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Why China's slowdown spells trouble for Europe

Port Of Hamburg
Krisztian Bocsi | Getty Images
Port Of Hamburg

China's growth data may have been welcomed with a sigh of relief by markets, but it is unlikely to reassure Europe's powerhouse Germany, which is already experiencing a rapid decline in exports to the country.

Around 6 percent of Germany's exports go to China – its fifth largest trading partner in 2012 in terms of exports. Some 67 billion euros ($87 billion) of goods were shipped to the Asian nation last year, compared with 104 billion euros to France and 87 billion to the United States.

But China's gross domestic product (GDP) slowed in the second quarter, coming in at 7.5 percent year-on-year, down from 7.7 percent in the first three months of the year. It followed disappointing import data for China, which missed expectations by a wide margin last Wednesday, declining 0.7 percent year-on-year in June, against a forecast of a rise of 8 percent.

"A Chinese slowdown would indeed be a cause of concern for the German economy," Carsten Brzeski, a senior economist at ING based in Brussels, told CNBC, adding that if it turns into a longer-lasting investment drought, it would mean a lot more than just a temporary drop in car sales for German firms.

(Read More: Goldilocks Chinese GDP a little too perfect for some)

The poor run of data comes at a time when the country's new leadership is stepping up regulation, curbing an overheated credit market and switching an export-focused economy into a consumer-driven one.

So far the government has signaled that its monetary policy stance will remain tight to contain financial risks, but this latest round of data is set to test its resolve further on how much of a growth slowdown it is willing to tolerate.

"The big story is [China's] inability to finance the investment boom, and the fact that the investment boom is collapsing under its own weight - that's what's really has been driving Chinese growth up until now," Patrick Chovanec, managing director and chief strategist at Silvercrest Asset Management, told CNBC on Friday.

'Fundamental weakness'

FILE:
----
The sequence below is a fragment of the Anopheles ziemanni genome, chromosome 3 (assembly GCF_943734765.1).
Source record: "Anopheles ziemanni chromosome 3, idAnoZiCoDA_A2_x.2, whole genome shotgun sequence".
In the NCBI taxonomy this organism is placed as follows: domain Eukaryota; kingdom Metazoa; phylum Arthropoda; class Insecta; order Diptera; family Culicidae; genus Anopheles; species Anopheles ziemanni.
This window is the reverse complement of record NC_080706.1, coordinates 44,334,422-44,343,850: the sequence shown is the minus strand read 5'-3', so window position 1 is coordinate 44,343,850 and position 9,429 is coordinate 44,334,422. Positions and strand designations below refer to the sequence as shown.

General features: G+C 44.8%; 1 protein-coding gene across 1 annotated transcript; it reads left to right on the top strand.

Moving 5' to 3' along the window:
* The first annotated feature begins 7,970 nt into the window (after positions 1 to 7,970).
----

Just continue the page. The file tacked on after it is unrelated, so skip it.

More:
This slowdown in China has already impacted some German companies, which have reported weakness in exports to the country.

Bentley, owned by carmaker Volkswagen, said last Wednesday that it delivered only 817 cars to China in May, a 23 percent decrease on last year. Siemens also said it was starting to feel the heat. The engineering giant said customers had taken a cautious approach to waning growth in emerging markets in its latest earnings report. It expects slowing growth to continue into the fiscal 2013 year, especially in peripheral Europe and China.

(Read More: Watchout: China's growth could fall to 4-5% by 2020)

Seasonally-adjusted exports for Germany tumbled 2.4 percent in May, its steepest fall since December 2009, according to data from the Federal Statistics Office. Exports to countries outside Europe slipped 1.6 percent, the Office said.

"The German economy is not as strong as people think. It has a big trade surplus, but that is not the same thing as a growing economy," Matthew Lynn, founder of Strategy Economics, told CNBC. "Exports are slowing, domestic demand is weak, the banks are exposed to peripheral Europe, the population is declining, and the government has too much debt to take up the slack."

If German exports to China continue to slow, it would be bad news for the euro zone as a whole, as Germany is the region's largest economy.

Charles Dumas, an economist at Lombard Street Research, said China could ruin any slim chances of a European recovery in the second half of the year.

"Europe may achieve a lesser rate of recession, maybe even a temporary uplift from the inventory cycle, but its dependence on German capital goods exports to China and other emerging markets is a fundamental weakness that could renew recession soon," Dumas said in a research note on Wednesday.

(Read More: Business confidence back to financial crisis lows)

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